The function of the Department was to log all raw materials and packaging coming in and to book out all the finished goods. There were three clerks including Mr Powell, who had interviewed me and was in charge, and two typists working in quite a small office. After the post arrived in the morning, we were given the customers orders, my job as one of the typists was to transfer the details,, invoice and delivery addresses, products amounts etc., onto a five-set order form, total the items, then type a label for each item separately, - gummed for cartons, and tie-on for tins and drums, all done on a manual typewriter. All these then went into the factory where orders were put up and labels attached by hand. When this was finished the notes came back to us so that one of the clerks could complete written consignment notes for the carriers, who in turn would call by arrangement each day, to load and transport goods to their distribution depots, then onto the customer. The regular carriers I remember at this time were Collins & Carter Paterson Road Transport, passenger rail parcels, and goods rail freight. Evode owned two lorries which delivered large, direct loads, mostly drums, rolls of membrane equipment etc., for roofing contracts.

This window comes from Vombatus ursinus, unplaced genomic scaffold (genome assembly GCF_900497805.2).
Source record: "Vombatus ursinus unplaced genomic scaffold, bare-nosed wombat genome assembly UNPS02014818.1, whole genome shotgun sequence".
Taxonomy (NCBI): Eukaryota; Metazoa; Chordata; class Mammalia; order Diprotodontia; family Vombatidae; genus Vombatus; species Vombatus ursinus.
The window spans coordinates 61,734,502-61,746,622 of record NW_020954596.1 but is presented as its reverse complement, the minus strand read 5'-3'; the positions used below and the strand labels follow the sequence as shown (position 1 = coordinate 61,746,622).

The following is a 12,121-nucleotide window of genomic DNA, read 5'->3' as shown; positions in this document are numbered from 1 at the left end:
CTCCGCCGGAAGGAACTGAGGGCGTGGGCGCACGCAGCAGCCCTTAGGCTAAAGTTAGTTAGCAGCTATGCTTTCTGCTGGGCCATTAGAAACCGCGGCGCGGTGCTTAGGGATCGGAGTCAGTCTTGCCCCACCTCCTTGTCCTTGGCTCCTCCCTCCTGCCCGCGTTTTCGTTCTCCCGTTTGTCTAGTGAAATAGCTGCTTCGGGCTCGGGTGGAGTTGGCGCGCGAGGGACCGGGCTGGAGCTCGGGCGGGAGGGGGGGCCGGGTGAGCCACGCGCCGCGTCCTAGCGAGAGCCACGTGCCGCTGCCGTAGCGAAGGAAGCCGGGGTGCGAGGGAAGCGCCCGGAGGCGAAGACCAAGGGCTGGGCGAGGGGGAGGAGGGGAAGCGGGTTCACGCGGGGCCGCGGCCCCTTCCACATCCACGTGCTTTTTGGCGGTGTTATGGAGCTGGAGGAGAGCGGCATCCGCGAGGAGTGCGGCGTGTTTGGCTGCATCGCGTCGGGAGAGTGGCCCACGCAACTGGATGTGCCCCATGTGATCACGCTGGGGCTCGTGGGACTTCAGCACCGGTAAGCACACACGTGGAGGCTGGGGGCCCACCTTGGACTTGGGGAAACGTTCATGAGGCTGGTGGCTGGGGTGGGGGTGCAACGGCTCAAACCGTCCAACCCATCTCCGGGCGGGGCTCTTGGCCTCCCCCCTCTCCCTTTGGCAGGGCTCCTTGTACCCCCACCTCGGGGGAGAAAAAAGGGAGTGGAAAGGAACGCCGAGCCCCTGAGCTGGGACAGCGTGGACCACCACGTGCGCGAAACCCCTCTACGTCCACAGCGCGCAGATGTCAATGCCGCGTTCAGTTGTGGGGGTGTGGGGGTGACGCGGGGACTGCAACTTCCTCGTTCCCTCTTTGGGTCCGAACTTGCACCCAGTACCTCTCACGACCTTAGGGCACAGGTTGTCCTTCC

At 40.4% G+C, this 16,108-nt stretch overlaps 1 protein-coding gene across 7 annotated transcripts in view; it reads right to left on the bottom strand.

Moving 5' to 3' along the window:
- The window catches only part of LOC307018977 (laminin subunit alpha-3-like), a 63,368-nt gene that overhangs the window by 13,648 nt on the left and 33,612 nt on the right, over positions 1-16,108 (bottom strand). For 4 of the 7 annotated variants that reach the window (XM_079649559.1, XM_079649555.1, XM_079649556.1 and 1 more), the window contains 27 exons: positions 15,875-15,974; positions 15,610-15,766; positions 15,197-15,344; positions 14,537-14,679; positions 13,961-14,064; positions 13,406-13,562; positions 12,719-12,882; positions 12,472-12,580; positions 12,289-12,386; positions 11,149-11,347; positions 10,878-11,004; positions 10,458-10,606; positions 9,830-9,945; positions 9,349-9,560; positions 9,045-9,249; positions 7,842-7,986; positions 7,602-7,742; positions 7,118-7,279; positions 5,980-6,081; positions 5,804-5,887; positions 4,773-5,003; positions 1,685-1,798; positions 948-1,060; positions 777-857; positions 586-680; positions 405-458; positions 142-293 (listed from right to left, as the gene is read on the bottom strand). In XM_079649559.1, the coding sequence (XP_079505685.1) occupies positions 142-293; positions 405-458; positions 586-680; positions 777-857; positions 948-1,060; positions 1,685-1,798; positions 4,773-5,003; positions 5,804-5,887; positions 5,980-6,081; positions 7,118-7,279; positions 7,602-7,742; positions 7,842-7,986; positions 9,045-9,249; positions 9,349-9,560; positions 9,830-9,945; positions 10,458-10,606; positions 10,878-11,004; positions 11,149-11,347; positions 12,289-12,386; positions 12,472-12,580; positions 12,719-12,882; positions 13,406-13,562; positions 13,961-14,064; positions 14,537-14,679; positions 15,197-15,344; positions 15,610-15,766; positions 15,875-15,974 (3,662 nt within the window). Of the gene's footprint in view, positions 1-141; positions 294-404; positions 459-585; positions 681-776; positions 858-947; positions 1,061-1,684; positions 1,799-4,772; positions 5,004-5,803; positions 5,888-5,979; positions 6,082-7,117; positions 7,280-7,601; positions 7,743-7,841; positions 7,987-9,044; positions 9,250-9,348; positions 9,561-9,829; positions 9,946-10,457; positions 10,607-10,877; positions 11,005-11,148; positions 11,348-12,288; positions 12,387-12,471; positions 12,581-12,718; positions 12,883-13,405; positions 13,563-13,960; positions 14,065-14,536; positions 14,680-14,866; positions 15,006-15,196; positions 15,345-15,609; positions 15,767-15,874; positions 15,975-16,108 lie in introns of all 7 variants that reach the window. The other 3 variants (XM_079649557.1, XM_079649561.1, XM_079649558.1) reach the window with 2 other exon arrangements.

It was an interesting place to work, and I found it easy to recognise who the people were and what they did. Dr Simon and Mr Forman were regular visitors round the factory and offices, all the staff, factory and office, were treated the same.